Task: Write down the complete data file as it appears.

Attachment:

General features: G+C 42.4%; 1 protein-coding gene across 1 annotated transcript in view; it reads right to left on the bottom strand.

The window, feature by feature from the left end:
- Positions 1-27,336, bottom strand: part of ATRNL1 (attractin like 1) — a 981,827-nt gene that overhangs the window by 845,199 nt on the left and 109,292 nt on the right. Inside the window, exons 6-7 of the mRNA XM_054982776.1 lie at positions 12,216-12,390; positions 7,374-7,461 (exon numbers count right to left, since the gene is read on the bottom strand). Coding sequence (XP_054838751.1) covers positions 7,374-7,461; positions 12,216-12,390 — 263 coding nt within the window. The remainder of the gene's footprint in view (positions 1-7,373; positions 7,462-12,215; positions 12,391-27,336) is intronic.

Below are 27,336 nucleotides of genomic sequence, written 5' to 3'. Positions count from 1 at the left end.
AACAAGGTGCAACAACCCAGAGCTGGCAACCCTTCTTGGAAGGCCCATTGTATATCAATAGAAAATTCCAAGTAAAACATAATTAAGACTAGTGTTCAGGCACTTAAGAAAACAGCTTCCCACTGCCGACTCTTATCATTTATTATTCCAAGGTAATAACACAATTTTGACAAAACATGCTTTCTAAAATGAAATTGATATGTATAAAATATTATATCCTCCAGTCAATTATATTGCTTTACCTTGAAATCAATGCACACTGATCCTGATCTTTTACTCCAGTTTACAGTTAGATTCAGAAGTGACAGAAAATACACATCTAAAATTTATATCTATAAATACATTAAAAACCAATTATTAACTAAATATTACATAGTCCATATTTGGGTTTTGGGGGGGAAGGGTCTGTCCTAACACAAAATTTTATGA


General features: G+C 42.4%; 1 protein-coding gene across 1 annotated transcript in view; it reads right to left on the bottom strand.

The window, feature by feature from the left end:
- Positions 1-27,336, bottom strand: part of ATRNL1 (attractin like 1) — a 981,827-nt gene that overhangs the window by 845,199 nt on the left and 109,292 nt on the right. Inside the window, exons 6-7 of the mRNA XM_054982776.1 lie at positions 12,216-12,390; positions 7,374-7,461 (exon numbers count right to left, since the gene is read on the bottom strand). Coding sequence (XP_054838751.1) covers positions 7,374-7,461; positions 12,216-12,390 — 263 coding nt within the window. The remainder of the gene's footprint in view (positions 1-7,373; positions 7,462-12,215; positions 12,391-27,336) is intronic.

Below are 27,336 nucleotides of genomic sequence, written 5' to 3'. Positions count from 1 at the left end.
AACAAGGTGCAACAACCCAGAGCTGGCAACCCTTCTTGGAAGGCCCATTGTATATCAATAGAAAATTCCAAGTAAAACATAATTAAGACTAGTGTTCAGGCACTTAAGAAAACAGCTTCCCACTGCCGACTCTTATCATTTATTATTCCAAGGTAATAACACAATTTTGACAAAACATGCTTTCTAAAATGAAATTGATATGTATAAAATATTATATCCTCCAGTCAATTATATTGCTTTACCTTGAAATCAATGCACACTGATCCTGATCTTTTACTCCAGTTTACAGTTAGATTCAGAAGTGACAGAAAATACACATCTAAAATTTATATCTATAAATACATTAAAAACCAATTATTAACTAAATATTACATAGTCCATATTTGGGTTTTGGGGGGGAAGGGTCTGTCCTAACACAAAATTTTATGA